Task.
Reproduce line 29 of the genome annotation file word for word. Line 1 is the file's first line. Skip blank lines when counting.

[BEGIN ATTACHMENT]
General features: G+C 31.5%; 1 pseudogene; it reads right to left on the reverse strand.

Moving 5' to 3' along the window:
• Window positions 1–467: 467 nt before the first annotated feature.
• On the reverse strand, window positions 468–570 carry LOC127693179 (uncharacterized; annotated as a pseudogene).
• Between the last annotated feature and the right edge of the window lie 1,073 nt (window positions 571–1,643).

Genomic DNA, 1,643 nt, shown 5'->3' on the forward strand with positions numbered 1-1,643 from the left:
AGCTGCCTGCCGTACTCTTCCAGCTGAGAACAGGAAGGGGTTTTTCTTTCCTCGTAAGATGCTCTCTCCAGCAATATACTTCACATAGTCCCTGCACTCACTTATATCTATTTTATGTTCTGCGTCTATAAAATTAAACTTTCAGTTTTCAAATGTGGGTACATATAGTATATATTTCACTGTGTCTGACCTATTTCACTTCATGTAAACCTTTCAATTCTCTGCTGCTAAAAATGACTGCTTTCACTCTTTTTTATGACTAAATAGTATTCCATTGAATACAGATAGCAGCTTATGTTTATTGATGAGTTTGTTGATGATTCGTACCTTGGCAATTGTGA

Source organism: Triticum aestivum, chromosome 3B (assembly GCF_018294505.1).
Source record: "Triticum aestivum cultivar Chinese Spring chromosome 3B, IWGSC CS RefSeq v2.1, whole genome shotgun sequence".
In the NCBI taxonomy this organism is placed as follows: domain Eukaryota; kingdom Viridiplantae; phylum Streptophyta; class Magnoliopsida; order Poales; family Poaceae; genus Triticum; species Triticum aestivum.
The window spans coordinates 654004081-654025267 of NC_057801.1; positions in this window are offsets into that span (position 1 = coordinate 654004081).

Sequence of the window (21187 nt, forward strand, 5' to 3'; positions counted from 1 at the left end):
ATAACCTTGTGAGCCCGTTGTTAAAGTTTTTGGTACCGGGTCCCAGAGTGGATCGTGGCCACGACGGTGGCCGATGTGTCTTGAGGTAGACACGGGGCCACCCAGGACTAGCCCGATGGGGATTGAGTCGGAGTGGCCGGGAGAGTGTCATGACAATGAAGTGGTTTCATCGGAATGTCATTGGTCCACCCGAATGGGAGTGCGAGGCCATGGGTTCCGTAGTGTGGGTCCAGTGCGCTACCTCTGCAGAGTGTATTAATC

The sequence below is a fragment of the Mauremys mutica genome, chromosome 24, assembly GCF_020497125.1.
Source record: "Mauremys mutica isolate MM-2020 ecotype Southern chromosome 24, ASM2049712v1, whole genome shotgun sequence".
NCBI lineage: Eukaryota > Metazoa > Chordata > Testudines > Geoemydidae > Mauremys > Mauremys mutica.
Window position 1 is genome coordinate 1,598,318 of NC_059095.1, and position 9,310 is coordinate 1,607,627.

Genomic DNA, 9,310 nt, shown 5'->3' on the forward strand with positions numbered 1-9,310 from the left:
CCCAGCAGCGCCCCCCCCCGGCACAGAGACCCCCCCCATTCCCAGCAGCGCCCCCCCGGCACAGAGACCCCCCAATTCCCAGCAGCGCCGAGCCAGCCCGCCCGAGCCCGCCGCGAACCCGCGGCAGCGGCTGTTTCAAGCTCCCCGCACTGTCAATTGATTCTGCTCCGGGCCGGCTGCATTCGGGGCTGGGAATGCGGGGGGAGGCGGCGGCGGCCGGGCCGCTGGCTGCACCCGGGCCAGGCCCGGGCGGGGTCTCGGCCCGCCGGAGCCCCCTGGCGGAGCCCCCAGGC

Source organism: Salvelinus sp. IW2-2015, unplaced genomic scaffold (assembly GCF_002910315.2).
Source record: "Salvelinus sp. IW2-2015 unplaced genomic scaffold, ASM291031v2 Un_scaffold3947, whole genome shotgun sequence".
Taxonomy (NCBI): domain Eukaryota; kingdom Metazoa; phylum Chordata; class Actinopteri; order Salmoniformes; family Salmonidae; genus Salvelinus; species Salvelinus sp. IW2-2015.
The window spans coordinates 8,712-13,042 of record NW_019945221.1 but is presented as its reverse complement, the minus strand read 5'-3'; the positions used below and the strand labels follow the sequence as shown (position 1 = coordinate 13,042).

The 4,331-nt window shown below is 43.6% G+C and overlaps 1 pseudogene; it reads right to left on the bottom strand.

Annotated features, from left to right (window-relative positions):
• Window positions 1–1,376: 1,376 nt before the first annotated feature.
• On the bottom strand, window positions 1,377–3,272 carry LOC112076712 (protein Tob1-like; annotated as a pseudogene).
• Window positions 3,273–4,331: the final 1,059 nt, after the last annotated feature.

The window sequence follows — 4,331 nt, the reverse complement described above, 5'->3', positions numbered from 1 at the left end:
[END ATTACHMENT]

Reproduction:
The window sequence follows — 4,331 nt, the reverse complement described above, 5'->3', positions numbered from 1 at the left end: